What constituency am I in? New boundary map for UK general election – and how changes may affect you

Estimated read time 3 min read

The general election on 4 July will be fought across 650 new constituencies after boundary changes were approved by parliament.

With only 77 constituencies remaining unchanged, the boundary review changes which seat many people will be voting in. Not only does it mean that seats may have a new name, but geographical changes to seat boundaries many also mean that historical knowledge of voting patterns may be irrelevant, having implications for those hoping to vote tactically.

While no election has taken place along these boundaries yet, research by psephologists Colin Rallings and Michael Thrasher, academics at the University of Plymouth, has modelled how, based on 2019 results, these new seats would have notionally voted in that election.

Use the tool below to find your new constituency – and see what the notional results would be.

The research offers people an idea of which parties are competitive in their new constituency, allowing them to consider options for tactical voting.

Boundaries changed after a review that recommended constituencies be more equal. The number of registered voters in each constituency must now be within 5% of the “electoral quota” of 73,393, except for five protected island seats.

Sixty-five seats – one in 10 – have no change to their boundaries. Of the 585 seats to have at least some change, 40 will have only small changes to their boundaries.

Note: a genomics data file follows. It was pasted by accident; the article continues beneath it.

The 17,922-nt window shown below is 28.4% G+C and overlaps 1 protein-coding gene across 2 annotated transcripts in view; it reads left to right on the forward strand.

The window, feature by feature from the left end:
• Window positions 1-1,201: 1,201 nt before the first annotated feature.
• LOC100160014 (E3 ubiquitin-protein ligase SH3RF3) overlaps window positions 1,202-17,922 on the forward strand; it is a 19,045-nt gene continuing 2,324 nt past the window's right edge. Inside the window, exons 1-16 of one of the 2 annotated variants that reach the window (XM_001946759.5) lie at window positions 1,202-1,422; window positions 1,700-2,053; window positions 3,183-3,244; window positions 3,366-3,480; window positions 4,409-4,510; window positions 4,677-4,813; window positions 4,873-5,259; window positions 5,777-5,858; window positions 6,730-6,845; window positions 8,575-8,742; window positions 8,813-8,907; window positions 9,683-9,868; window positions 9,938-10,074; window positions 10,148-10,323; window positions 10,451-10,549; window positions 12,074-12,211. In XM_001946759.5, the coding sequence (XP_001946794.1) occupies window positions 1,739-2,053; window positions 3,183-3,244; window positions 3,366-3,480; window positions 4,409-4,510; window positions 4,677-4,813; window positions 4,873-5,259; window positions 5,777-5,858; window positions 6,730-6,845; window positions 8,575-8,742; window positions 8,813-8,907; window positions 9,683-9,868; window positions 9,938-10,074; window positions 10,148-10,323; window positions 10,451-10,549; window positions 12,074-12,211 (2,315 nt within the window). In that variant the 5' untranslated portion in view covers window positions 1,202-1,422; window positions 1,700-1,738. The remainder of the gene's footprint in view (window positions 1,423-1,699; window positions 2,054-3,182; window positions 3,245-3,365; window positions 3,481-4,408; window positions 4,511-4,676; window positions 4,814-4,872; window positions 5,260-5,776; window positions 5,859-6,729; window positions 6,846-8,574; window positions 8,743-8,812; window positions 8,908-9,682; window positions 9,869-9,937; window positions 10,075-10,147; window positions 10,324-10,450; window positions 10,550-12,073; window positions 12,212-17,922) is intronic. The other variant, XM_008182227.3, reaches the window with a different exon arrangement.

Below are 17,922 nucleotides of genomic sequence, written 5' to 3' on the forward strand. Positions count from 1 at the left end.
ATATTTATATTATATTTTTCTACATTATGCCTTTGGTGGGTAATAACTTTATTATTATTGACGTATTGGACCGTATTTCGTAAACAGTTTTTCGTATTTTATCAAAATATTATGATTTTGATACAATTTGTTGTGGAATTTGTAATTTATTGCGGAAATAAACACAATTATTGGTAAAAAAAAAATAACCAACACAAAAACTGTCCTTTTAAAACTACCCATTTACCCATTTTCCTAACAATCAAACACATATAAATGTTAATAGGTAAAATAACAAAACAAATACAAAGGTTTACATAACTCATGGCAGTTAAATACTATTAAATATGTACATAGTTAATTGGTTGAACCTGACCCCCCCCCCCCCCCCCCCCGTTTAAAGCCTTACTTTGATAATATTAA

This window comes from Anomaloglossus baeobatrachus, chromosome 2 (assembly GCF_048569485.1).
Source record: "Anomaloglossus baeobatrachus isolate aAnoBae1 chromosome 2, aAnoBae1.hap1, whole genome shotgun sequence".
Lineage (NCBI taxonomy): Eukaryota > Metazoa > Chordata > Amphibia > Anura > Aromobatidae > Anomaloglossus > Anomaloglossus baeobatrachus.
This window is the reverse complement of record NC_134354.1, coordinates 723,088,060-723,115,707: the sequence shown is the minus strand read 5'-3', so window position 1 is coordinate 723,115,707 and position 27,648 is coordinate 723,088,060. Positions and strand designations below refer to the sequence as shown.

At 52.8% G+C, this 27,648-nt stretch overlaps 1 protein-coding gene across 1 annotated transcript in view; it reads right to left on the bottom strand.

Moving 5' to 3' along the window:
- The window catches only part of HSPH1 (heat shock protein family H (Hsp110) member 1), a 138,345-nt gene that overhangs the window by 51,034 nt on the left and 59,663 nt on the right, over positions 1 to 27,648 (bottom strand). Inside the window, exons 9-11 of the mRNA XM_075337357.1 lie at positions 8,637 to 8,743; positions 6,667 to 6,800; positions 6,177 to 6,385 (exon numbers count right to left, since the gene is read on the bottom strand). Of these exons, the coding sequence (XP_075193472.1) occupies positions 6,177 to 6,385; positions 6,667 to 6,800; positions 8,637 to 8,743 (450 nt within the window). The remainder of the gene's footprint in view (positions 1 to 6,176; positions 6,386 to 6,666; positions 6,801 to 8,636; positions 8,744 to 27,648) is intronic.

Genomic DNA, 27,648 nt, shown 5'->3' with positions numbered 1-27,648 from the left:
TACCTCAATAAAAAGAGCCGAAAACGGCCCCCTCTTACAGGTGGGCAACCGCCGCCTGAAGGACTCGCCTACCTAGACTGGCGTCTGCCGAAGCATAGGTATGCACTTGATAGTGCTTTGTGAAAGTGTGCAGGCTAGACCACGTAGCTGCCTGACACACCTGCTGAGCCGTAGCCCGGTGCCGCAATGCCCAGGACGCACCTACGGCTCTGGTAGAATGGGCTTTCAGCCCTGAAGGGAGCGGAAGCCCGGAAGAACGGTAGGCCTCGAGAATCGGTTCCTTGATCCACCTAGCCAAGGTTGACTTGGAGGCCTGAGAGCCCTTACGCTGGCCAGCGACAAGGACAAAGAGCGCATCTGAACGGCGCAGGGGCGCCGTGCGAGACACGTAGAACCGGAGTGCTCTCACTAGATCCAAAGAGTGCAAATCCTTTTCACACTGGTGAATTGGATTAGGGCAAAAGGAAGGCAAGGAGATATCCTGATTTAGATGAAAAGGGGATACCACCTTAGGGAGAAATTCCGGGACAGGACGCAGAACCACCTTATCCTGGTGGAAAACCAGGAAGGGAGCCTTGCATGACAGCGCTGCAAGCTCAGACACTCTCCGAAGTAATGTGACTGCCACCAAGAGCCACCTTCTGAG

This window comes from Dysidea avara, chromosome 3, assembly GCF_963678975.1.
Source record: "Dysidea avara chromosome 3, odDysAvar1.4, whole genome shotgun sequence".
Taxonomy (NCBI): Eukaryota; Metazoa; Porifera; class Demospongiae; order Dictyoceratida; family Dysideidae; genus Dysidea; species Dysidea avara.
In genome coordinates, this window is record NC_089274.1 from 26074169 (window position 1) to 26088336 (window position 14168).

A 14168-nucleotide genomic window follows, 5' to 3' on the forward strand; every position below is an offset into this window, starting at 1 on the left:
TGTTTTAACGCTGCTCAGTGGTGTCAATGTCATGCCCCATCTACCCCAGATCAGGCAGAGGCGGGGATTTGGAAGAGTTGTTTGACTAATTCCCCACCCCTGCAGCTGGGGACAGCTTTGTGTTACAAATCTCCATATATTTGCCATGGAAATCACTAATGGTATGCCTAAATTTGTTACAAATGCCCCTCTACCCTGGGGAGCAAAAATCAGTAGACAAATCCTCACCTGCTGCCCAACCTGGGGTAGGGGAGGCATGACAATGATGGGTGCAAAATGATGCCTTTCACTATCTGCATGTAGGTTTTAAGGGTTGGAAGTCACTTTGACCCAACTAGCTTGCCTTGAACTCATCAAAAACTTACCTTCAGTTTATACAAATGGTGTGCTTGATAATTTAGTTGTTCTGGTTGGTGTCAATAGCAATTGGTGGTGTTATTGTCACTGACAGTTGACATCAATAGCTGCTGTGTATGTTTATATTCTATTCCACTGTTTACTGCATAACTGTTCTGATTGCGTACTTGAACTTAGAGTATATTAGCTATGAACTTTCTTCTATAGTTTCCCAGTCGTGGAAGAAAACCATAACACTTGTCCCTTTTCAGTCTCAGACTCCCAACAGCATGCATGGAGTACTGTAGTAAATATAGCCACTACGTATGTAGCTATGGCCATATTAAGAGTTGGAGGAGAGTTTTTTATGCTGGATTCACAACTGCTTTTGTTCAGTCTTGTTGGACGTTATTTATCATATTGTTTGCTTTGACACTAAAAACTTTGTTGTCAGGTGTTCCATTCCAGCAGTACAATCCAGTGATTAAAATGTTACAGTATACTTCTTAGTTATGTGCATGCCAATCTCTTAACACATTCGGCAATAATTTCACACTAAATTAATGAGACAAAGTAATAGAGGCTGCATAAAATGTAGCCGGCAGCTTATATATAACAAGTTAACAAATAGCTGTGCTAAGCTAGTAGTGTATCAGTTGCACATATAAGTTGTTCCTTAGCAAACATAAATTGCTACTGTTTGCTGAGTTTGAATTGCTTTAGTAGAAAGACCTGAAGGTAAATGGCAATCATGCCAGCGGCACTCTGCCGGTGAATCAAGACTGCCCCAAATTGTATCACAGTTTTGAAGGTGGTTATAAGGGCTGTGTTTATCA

Seventy-six seats, including for example Clacton, have been extended beyond their current boundaries to ensure they meet the minimum electoral threshold.

Seventy-three seats, including Sheffield Central, have been reduced in size, giving up areas to other constituencies in order to balance the number of electors in each seat.

The notional results were compiled by Rallings and Thrasher on behalf of BBC News, ITV News, Sky News and the Press Association. Calculations for Scotland by Prof David Denver and those for Northern Ireland by Nicholas Whyte.

They analysis shows that, were the last election fought on the new constituency boundaries, the Conservative majority would be 14 seats larger. It also reveals that the swing to Labour required for the party to achieve an overall majority increases by 0.7 percentage points from 12.0 to 12.7.

Estimated results under the new boundaries increase the Conservatives’ current constituency tally by seven from 365 to 372. Labour’s total is reduced by two from 203 to 201, including the speaker’s seat. This means that Sir Keir Starmer would now need a net gain of 125 seats for a majority.

Note on map boundaries

The Guardian’s map has been sourced from the individual boundary commissions of the UK. The Ordnance Survey will produce their own updated constituency map which will give further granular detail of the boundaries. The recommendations of the boundary commissions are, however, final and have been accepted into law by the privy council. A very small number of postcodes are split between constituencies; in these cases, the search will return the constituency that covers the centre of the postcode area.

Source: theguardian.com

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